The Spiral Groove also demonstrated excellent soundstaging on an album that Jerry Gladstein, the publisher of the late and lamented FI magazine, bequeathed to me a couple years ago when I visited him in New York. (It’s hard to know what’s more impressive—his choice LP collection or his wall of signed photos of great artists ranging from Ferruccio Busoni to Vladimir Horowitz.) The album is called The Delectable Elly Ameling, (incidentally, I’m not sure you could get away with a title like that in our current age) and features the Dutch soprano singing, among other works, Bach’s aria “Jauchzet Gott in allen Landen,” one of the great showpieces not just for voice but also trumpet; here, played exemplarily by the late French virtuoso Maurice André. The Spiral Groove effortlessly distinguished between voice, orchestra, and trumpet—allowing you to hear André’s horn back in the far right corner. Also particularly enjoyable was the SG1.2’s rhythmic solidity. The 16th notes popping out of André’s piccolo trumpet never wavered even as Ameling’s voice soared into the ether. No smearing, no bloat, no nothing, just the unvarnished recording. In this regard, I should note that Dan D’Agostino’s new solid-state phonostage also made a distinguished contribution. You really had the sense of hearing not just the music but also the venue in which it was performed. To me this greatly enhances the sense that you aren’t simply listening to a sterile reproduction but, rather, hearing the real thing.
Low noise also manifested itself on an old mono LP from Riverside called Jawbreakers. Yes, I remain a fan of monos; you might even call me a monomaniac. I love the image solidity and the amazing sense of presence that monos often deliver. On the song “Four” by Miles Davis it was a treat to listen to Harry Edison and Eddie “Lockjaw” Davis. The Spiral Groove once again displayed rock-solid rhythm and captured Edison’s insistent glissando runs with great accuracy, ditto the jaunty piano playing of Hugh Lawson, which was somewhat reminiscent of what was once known as Earl Hines’ “trumpet” style. But I think what really got me was the clarity of Clarence Johnston’s drums—the swish of the cymbals was so refined and enticing.
What about the nether regions? Here is where the rubber meets the road, or, to put it more precisely, the stylus hits the groove. For my money, where a lot of very good turntables start to falter is in the bass region. I don’t think the SG1.2 has the muscularity, the depth-charge explosiveness of the very biggest turntables like the Caliburn. But I don’t think that’s a fair comparison. I was most favorably impressed by the lower-octave alacrity and decisiveness that the Spiral Groove offered. Take the famous Epic album from 1960, One Foot in the Gutter, featuring Clark Terry, Curtis Fuller, Horace Parlan, and several other jazz greats. Listening to my splendid reissue by Classic records, I was frankly blown away by the fidelity of the bass on the “One Foot in the Gutter” track leading off the album. Peck Morrison’s notes practically flew out of the Wilson Audio WAMM loudspeakers (reviewed in this issue) with transfixing snap; you could also hear the shading of the note, almost the angle at which his fingers were plucking the strings. Something similar occurred on an Art Farmer album I recently procured called To Duke with Love that appeared on the Inner City label in 1975. Tonality was spot-on—Farmer’s flugelhorn sounded questioning and breathy. And on “In a Sentimental Mood,” Sam Jones’ bass emerged right at the outset with real force and propulsion—there’s a groaning quality to some of the notes early on. This is enhanced by the Spiral Groove setup’s ability to deliver an achingly lingering sense of a note’s decay.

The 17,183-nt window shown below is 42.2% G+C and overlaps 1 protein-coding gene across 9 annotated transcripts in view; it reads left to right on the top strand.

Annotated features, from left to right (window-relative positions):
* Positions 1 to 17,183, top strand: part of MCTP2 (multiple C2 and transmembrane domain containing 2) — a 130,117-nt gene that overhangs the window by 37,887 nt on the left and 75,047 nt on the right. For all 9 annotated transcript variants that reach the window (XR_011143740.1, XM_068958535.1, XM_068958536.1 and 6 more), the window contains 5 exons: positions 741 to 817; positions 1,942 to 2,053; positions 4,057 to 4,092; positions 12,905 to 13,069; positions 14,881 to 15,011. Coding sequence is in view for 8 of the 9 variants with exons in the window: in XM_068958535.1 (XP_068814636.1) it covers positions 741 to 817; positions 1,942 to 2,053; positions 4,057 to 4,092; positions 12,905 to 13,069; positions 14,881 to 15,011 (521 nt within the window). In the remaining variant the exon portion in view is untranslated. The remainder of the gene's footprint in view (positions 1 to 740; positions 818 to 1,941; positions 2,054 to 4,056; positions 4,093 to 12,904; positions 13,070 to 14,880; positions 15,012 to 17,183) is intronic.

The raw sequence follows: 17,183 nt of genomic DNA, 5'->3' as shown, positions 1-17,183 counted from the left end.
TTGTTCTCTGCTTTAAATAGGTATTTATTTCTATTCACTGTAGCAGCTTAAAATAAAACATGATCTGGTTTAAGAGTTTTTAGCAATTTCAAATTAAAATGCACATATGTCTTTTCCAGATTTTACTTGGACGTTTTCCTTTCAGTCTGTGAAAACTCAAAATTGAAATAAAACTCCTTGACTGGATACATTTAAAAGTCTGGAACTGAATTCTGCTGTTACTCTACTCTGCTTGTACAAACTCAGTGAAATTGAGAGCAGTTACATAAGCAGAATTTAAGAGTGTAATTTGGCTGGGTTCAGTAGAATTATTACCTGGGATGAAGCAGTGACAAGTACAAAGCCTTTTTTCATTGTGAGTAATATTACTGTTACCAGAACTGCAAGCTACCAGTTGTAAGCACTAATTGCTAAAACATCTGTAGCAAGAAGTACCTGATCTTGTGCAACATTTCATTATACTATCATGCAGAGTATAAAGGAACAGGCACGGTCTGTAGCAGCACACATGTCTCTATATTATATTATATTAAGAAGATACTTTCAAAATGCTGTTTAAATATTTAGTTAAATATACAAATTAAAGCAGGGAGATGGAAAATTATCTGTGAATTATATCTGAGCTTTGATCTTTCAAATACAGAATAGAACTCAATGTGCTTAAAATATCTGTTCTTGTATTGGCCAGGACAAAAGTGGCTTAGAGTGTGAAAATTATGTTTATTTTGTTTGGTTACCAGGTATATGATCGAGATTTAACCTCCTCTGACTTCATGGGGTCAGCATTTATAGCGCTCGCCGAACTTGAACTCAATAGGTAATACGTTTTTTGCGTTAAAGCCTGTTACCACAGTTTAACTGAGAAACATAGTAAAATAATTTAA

One byproduct of the vinyl renaissance is that there’s an awful lot of turntables to choose from that reside in the high-performance but not nosebleed section of the hobby, ranging from Continuum’s Obsidian to many models from AMG to Acoustic Signature. What I really like about the Spiral Groove is that in this case good things come in small packages. Unless you have a really big room, there can be something slightly oppressive about installing big hunks of equipment in your listening space.
If you want to up the musical ante, you can go to something like the Swedish Analog Technologies tonearm made by Marc Gomez, but the tariff is also commensurately higher. In my view, the Spiral Groove SG1.2 is a formidable ’table that truly delivers the musical goods. It is even a—dare I say it?—groovy performer.
Specs & Pricing
Motor: Low-voltage, high-torque AC-synchronous
Dimensions: 18.5" x 4.5" x 15"
Weight: Approx. 80 lbs.
Price: $30,000 without tonearm; $36,000 with Centroid tonearm
2606 Ninth Street
Berkeley, CA 94710